ÍIn the dynamic world of stock trading, timing is everything. Investors and traders are constantly on the lookout for efficient ways to execute their trades and capitalize on market opportunities. One such tool that has gained popularity is the GTT (Good Till Triggered) order. In this article, we will explore what GTT orders are, how they work, and why they can be beneficial for traders. We will also provide some examples to help you better understand this powerful trading tool.
What is a GTT Order?
- Definition and Purpose: A GTT order is a conditional order that remains active until a specific trigger condition is met.
- Flexibility and Control: GTT orders provide traders with the flexibility to set predefined conditions to execute trades automatically, even when they are away from the trading platform.
How Does a GTT Order Work?
- Setting Trigger Conditions: Traders can define various trigger conditions, such as price levels, indicators, or specific events, which, when met, will activate the GTT order.
- Order Activation: Once the trigger condition is satisfied, the GTT order is activated and sent to the market for execution.
- Order Validity: A GTT order remains valid for one year, but it will expire if the stock does not reach the desired level within that time period.
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Advantages of Using GTT Orders:
- Flexibility and Convenience: GTT orders allow traders to automate their trading strategies, freeing up time and reducing the need for constant monitoring.
- Emotion-Free Execution: By removing emotions from the decision-making process, GTT orders help traders avoid impulsive trading decisions driven by short-term market fluctuations.
- Precision and Speed: GTT orders enable traders to execute trades swiftly and precisely once the trigger condition is met, minimizing the risk of missing out on potential opportunities.
Effective Strategies for GTT Order Usage:
- Stop-Loss and Take-Profit Orders: Traders can use GTT orders to automatically trigger stop-loss orders to limit potential losses or take-profit orders to secure profits.
- Breakout and Support/Resistance Strategies: GTT orders can be set to trigger when a stock or asset breaks out of a specific price range or reaches a significant support/resistance level.
- News-Based Trading: Traders can use GTT orders to react swiftly to news events by setting trigger conditions based on specific news announcements or market indicators.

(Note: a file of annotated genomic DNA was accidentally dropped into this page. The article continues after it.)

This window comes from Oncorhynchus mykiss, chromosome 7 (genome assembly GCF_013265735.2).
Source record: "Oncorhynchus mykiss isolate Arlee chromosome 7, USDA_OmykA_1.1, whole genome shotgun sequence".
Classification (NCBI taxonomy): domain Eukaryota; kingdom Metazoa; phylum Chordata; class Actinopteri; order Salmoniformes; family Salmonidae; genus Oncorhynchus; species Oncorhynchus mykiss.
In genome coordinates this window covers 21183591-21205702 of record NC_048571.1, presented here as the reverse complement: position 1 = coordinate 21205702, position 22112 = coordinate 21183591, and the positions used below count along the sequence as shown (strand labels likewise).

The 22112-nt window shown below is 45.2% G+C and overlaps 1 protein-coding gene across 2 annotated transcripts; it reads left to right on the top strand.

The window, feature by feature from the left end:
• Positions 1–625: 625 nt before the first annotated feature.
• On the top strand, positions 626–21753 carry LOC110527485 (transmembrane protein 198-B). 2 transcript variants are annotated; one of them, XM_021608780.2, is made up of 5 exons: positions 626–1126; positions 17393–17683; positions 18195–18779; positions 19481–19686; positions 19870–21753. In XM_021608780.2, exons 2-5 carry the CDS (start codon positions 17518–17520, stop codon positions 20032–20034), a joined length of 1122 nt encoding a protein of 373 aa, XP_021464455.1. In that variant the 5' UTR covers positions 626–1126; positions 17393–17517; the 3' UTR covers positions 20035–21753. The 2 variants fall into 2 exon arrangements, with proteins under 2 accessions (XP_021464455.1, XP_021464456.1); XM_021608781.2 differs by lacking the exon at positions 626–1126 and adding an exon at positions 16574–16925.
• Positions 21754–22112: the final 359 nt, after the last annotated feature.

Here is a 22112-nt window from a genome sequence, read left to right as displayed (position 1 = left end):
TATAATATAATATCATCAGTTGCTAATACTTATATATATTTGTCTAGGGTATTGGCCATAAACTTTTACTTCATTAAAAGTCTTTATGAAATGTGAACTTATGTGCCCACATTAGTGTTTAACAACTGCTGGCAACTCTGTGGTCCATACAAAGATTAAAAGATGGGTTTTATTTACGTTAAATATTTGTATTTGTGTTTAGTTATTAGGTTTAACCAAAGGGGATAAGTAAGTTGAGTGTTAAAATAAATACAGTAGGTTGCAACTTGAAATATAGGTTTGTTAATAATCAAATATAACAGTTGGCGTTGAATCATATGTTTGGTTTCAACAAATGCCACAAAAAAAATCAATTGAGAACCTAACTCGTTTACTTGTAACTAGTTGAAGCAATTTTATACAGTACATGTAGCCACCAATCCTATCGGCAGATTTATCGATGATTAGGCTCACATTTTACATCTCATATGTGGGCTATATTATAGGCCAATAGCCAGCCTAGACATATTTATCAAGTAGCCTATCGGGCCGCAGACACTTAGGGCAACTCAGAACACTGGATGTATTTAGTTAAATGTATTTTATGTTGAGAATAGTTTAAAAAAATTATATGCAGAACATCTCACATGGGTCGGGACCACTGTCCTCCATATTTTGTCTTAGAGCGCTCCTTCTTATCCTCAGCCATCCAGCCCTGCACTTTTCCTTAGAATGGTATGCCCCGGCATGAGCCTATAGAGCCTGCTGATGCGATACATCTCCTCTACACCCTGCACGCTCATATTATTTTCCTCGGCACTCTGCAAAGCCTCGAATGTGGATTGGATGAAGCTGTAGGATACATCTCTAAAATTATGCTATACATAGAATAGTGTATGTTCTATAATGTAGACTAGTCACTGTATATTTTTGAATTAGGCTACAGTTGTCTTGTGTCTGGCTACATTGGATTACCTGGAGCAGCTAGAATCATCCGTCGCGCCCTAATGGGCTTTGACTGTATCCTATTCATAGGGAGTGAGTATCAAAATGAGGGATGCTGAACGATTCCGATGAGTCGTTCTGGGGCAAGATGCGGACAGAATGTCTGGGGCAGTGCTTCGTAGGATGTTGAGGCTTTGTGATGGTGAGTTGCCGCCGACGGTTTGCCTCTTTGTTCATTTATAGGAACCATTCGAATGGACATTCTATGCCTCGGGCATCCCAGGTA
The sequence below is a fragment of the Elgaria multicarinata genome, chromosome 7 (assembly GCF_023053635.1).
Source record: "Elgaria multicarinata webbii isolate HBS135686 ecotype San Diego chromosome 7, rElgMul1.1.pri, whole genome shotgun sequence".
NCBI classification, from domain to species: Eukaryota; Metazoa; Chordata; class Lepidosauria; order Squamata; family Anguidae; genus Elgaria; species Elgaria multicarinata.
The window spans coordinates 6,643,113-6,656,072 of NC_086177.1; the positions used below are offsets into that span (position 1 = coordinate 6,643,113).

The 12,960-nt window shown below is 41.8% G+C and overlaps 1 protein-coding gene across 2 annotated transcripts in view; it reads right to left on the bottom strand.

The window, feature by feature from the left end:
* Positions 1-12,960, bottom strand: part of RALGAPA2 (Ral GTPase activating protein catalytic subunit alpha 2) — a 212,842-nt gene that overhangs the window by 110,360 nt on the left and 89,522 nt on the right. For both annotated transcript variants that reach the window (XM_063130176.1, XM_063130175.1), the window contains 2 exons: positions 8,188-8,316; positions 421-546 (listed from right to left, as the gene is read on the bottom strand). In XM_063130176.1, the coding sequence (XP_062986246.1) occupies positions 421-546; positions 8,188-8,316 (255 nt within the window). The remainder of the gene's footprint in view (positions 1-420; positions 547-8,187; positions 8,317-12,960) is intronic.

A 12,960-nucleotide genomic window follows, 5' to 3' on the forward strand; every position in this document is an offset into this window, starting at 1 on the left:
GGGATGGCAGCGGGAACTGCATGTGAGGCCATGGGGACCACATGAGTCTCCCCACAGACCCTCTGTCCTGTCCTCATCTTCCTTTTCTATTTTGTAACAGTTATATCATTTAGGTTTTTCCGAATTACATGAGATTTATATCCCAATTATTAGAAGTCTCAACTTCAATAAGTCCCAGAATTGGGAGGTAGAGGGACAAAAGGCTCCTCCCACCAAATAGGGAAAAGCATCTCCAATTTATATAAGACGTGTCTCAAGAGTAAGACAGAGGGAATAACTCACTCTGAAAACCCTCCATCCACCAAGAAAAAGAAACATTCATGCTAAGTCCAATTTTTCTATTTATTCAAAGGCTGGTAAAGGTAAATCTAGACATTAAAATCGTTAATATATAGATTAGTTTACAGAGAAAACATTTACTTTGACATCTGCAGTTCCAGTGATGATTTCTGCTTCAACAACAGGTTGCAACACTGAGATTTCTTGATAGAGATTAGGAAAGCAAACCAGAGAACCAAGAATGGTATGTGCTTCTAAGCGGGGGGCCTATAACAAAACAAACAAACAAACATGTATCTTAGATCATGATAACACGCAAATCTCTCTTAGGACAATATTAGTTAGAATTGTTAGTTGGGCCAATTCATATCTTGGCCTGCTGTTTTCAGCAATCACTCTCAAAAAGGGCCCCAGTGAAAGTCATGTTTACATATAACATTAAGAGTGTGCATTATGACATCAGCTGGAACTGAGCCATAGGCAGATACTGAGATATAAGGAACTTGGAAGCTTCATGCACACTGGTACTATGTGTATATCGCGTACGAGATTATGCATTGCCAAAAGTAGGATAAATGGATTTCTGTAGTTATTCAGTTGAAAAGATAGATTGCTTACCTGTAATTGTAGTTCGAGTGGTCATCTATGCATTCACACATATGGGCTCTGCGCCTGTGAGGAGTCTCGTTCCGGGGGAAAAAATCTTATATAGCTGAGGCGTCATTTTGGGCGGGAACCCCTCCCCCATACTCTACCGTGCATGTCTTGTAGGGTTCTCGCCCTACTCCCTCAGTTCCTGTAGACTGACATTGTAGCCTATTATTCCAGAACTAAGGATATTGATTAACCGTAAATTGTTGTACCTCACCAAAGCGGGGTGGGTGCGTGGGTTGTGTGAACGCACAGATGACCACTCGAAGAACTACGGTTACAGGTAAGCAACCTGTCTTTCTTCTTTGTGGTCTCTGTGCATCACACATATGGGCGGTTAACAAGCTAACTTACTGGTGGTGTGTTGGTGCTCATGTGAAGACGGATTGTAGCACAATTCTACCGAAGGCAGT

Market Volatility: During highly volatile periods, trigger conditions may be met more frequently, potentially leading to an increased number of executed orders.
Order Execution Risk: GTT orders are subject to market liquidity and may not be executed at the desired price during fast-moving markets or gaps.
To illustrate the application of GTT orders, here are a few examples with hypothetical stock names:
Example 1 – Buy Order:
- Stock: ABC Company
- Trigger Price: $50
- Limit Price: $52
- Condition: Buy 100 shares of ABC Company if the stock price reaches $50 or lower, and execute the trade at a limit price of $52 or lower.
Example 2 – Sell Order:
- Stock: XYZ Corporation
- Trigger Price: $80
- Market Price: Market
- Condition: Sell 200 shares of XYZ Corporation if the stock price reaches $80 or higher. Execute the trade at the best available market price.
More Examples of GTT Orders :
- Example 1: Let’s say you want to buy shares of XYZ company when the price drops to INR 100 per share. You can place a GTT order with a trigger price of INR 100 and a limit price of INR 99. If the market price reaches INR 100, your GTT order will be triggered, and if the price drops to INR 99, the order will be executed automatically.
- Example 2: Suppose you own shares of ABC company and want to sell them if the price reaches INR 150. You can set a GTT order with a trigger price of INR 150 and a limit price of INR 151. If the market price reaches INR 150, your GTT order will be triggered, and if the price rises to INR 151, the order will be executed.
FAQ’s about GTT Order :
When a GTT order is triggered, its order history is only visible on the same day and does not carry over to the next day. For a single account, there is a maximum limit of 100 active GTT orders allowed at any given time.
Let's imagine a situation where you want to place a GTT (Good Till Time) order to buy shares of a company called Reliance. The current market price (CMP) of Reliance is ₹2322. To place the GTT order, you need to enter a trigger price and a target price. In this scenario, you decide to set the trigger price as ₹2300 and the target price as ₹2305. Remember, for a GTT order to buy below the CMP, both the trigger price and target price should be lower than the current market price.
The limit of a GTT order depends on the specific trading platform or brokerage you are using. Different platforms may have different limits for GTT orders, so it is best to consult the terms and conditions or contact the platform directly to find out their specific limitations.
You do not require any cash or available margins in your account to set up a GTT (Good Till Triggered) order. The system only verifies margin availability when the GTT is activated and an order needs to be executed on the exchange. At that point, it is necessary to have sufficient margin funds available.
GTT (Good Till Triggered) orders provide traders with a powerful tool to execute trades efficiently while minimizing the need for constant market monitoring. By setting specific trigger and limit prices, traders can take advantage of market opportunities without succumbing to impulsive decisions. GTT orders offer flexibility and time-saving benefits, allowing traders to focus on their overall trading strategy. Incorporating GTT orders into your trading approach can help improve decision-making and potentially enhance trading outcomes.